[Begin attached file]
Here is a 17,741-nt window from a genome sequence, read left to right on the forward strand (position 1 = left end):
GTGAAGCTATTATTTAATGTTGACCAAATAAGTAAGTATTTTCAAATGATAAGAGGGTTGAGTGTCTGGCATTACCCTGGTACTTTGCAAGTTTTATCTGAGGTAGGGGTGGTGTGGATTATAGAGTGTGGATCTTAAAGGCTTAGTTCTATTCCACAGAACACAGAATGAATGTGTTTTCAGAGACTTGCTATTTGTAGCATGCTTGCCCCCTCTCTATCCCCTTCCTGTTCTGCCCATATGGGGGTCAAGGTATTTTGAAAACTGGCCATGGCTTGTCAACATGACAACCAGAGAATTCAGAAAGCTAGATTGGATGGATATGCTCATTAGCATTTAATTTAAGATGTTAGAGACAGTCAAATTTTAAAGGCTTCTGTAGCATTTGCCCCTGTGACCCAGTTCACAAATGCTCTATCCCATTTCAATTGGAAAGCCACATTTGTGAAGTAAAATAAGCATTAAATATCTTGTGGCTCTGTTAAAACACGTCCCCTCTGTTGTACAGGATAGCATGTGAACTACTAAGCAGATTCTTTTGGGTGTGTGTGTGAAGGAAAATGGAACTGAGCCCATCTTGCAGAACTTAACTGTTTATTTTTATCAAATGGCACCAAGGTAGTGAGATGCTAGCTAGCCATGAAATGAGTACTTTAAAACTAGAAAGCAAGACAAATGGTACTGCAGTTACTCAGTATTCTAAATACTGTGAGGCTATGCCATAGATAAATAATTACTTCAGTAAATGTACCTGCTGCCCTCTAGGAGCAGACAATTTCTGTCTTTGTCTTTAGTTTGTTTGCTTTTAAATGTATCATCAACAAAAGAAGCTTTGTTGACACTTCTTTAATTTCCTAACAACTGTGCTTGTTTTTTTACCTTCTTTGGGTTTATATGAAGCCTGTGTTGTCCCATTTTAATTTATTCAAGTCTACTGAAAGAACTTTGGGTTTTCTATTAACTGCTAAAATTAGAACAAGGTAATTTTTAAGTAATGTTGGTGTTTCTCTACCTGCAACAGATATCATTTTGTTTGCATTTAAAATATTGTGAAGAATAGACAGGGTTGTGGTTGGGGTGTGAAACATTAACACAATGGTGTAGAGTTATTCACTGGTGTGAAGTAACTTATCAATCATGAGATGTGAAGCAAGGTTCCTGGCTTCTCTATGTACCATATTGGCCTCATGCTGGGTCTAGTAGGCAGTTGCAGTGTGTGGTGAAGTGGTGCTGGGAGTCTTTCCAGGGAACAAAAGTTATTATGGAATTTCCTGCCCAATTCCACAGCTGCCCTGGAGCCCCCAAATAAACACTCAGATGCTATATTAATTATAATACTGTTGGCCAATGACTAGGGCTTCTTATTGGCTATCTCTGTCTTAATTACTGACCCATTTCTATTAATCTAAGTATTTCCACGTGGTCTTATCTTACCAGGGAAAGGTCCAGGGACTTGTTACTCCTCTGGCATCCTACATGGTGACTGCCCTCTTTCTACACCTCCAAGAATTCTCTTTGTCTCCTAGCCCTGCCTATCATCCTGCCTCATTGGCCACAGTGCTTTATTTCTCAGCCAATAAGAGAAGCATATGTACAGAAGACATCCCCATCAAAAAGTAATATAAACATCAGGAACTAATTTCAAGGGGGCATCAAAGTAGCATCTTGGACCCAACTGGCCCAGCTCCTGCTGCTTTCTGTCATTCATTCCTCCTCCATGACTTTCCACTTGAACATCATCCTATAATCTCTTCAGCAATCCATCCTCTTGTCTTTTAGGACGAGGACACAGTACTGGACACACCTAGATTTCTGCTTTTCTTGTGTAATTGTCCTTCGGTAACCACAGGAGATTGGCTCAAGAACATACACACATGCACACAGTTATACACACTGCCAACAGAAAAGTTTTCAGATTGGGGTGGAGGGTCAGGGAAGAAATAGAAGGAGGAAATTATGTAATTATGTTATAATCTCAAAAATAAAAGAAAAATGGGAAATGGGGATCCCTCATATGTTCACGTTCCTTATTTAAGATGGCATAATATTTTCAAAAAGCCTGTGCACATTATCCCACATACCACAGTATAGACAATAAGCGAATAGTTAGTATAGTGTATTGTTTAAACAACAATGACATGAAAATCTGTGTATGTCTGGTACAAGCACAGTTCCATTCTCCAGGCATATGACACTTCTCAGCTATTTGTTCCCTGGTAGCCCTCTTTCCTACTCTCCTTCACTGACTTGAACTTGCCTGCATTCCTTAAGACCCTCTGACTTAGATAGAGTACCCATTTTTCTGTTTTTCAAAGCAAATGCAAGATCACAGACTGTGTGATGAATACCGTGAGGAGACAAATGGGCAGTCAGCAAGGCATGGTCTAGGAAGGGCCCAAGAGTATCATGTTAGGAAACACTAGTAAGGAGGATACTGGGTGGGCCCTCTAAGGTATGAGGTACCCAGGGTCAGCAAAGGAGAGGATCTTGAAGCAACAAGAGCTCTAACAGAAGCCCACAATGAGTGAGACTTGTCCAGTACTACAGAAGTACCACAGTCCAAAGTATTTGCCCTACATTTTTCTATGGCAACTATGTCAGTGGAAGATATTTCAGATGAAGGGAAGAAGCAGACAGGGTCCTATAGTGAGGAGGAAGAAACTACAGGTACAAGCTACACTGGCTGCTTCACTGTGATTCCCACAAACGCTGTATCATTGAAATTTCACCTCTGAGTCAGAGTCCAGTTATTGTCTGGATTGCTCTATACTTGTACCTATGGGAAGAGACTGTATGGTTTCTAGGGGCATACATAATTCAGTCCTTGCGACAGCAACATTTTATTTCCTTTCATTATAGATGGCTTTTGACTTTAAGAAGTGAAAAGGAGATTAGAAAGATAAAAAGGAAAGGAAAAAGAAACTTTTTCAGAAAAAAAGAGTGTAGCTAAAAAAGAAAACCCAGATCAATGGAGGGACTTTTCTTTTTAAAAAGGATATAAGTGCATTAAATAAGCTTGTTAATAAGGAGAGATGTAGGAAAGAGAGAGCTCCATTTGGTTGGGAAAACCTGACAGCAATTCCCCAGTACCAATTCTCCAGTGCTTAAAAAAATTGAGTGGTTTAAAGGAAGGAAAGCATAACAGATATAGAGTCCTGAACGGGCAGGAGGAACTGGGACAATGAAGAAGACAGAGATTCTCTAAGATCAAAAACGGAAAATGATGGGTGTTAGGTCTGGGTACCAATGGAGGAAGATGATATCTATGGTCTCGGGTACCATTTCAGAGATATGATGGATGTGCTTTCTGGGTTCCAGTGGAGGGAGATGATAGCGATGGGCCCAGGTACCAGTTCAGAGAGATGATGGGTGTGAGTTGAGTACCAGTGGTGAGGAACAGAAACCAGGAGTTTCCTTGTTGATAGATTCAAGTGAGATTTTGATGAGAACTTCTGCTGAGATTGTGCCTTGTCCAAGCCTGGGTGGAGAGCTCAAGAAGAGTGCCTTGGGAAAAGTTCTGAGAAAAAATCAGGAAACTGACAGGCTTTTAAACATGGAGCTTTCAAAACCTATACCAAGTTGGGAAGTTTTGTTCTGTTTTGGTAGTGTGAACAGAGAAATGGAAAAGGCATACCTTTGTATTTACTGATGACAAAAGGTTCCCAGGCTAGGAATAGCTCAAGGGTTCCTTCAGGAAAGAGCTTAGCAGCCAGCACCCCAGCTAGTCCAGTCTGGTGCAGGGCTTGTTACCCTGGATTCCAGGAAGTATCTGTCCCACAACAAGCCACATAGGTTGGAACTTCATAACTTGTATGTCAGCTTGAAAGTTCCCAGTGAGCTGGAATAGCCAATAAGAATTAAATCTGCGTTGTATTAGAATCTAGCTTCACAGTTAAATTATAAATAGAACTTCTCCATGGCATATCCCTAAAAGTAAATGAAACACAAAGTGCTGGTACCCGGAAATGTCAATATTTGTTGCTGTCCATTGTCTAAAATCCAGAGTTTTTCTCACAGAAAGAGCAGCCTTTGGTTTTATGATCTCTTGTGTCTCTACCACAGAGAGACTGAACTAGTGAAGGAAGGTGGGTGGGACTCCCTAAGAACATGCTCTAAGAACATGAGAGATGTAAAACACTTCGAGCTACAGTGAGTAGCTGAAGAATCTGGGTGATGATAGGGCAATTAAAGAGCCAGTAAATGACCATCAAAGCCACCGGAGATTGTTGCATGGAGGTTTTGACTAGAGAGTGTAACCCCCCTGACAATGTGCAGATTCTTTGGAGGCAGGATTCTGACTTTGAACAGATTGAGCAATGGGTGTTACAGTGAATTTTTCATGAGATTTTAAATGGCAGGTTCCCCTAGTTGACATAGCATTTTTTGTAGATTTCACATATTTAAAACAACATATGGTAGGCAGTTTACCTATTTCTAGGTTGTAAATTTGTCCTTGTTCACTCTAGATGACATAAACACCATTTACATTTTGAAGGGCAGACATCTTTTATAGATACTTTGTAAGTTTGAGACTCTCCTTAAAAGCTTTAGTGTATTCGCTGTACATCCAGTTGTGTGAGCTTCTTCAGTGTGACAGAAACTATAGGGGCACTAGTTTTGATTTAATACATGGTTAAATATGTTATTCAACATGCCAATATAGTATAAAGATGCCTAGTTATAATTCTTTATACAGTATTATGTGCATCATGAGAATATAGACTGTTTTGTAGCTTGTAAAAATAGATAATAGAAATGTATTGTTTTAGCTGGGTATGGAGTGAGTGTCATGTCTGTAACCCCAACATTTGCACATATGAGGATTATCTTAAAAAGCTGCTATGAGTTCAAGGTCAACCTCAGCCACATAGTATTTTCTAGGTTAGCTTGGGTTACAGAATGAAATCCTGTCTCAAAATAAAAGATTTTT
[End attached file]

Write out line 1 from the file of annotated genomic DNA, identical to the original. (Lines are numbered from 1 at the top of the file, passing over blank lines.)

Here is a 17,741-nt window from a genome sequence, read left to right on the forward strand (position 1 = left end):